I was very excited to win this book as have read another of her books (Burnt Shadows) which I loved. Sadly I was quite disappointed. Had no problem with the writing style but just found the story hard to get into and didn't warm to the main female character. Interesting to learn more about India during the war though.
Jossy, I have not finished it yet. I am struggling a bit to be honest with the differing stories and also the writing style. I am persevering as I really like the historical context. Sorry to be slow Mumsnet. The fact that I have not devoured it in one sitting (or a few) says a lot about how much I am struggling with it sadly.
Actually, after a promising start I'm now of the same opinion as sabre tiger. I'm feeling like there are too many threads that are not being held together. Also the untagged dialogue can be confusing as to who is speaking. Has anyone finished it yet? Is it worth pursuing?
Having no previous knowledge of this author I was excited to read this novel, and was really pleased I did. A thought provoking storyline about Indian soldiers fighting for the British Army in WW1 and the fight for Indian Independence in 1930,from various points of view, gave me an insight in to a period of history I was unfamiliar with. The Authors style of writing, text based, took a little getting used to but after a couple of chapters this wasn't a problem. I wouldn't say this was an "easy read" but if your after something to transport you to a different era and culture this is a good read. I will be on the look out for more books from this author.
It is very rare for me to start a book and then not finish it. Rarer still to write a book off due to style and copy edit rather than substance. And I've read a wide range of odd and peculiar books!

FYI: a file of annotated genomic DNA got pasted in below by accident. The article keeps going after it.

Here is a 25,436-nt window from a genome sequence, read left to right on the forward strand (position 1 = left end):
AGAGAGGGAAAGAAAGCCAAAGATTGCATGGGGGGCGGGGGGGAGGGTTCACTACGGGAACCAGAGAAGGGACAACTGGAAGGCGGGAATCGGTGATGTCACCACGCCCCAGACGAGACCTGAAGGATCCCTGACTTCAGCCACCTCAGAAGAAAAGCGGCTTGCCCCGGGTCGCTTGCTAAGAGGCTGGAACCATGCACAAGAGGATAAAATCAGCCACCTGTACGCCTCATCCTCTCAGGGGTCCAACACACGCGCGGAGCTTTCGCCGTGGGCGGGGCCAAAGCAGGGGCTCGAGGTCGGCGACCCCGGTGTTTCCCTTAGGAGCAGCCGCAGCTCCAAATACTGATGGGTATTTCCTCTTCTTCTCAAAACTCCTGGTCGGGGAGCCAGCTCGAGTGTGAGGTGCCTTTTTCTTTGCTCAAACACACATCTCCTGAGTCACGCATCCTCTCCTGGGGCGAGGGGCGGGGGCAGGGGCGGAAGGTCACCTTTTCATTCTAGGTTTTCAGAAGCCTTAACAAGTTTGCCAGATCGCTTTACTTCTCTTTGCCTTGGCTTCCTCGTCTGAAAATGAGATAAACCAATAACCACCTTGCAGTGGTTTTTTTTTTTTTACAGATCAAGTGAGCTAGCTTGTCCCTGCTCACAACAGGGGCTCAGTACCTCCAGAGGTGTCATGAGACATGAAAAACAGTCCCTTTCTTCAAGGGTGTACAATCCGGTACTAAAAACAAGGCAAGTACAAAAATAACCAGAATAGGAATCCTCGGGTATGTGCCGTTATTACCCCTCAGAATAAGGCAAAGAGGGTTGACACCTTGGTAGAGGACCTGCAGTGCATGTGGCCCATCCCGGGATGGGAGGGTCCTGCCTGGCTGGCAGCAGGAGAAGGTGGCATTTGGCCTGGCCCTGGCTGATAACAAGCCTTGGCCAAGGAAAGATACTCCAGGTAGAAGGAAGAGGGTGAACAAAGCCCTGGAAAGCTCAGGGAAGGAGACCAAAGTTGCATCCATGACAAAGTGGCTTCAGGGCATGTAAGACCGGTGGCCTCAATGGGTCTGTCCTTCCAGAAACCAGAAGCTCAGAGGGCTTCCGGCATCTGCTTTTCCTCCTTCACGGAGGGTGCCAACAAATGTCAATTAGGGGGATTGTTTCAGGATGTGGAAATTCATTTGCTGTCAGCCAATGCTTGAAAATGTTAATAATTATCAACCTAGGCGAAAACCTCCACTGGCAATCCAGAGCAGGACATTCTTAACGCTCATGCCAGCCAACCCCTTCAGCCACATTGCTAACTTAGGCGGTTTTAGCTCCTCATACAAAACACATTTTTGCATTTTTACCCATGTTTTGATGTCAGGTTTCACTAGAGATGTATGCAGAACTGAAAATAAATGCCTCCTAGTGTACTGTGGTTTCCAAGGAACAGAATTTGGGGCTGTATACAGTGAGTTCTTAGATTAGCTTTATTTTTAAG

Sadly this was probably the first I have put down with no intention of picking up again. I struggled with the punctuation style chosen - no speech marks, but each new speaker indicated with a dash. It made reading conversations slow and difficult as it was not clear who was speaking, often until the end of the passage. Then one has to re-read the conversation to see who had said what and to look for the hidden nuggets of wit and wisdom. Unfortunately these were not to be found and the process of reading and rereading quickly became tiresome. I would rather be seeing a plot develop and characters emerge than try to follow the text itself.
The book promises much - a range of countries and cultures familiar to my family, a mix of people from a bygone era as the world began to change, a young woman unashamedly following her dreams rather than be confined by the expectations of her age.
I would hope the book will develop into this promised tale, but I fear the text will continue to confuse by its printed style. So I have parked this book, and given it to a relative who I am sure will enjoy it more.
Disclaimer - being a pedant, it may just be me who gets hung up on the style of the book and I am sure many people will enjoy it if they don't get stuck on that as I did.
I have not yet had a chance to read this but I am hoping to do so next week. Really looking forward to it. Thanks for sending a copy and I promise to pop back with my thoughts.
Glad to hear that you are enjoying it Josssykaye.
Received this book a couple of days ago and already hooked! A really unusual slant on the first world war- Indian soldiers fighting in the British Army and the plight of Turkish Armenians. which is particularly interesting for me as it's my family history. It took me a while to get into the fact that the dialogue is in script rather than he said, she said and quotation marks but once I did, it was fine.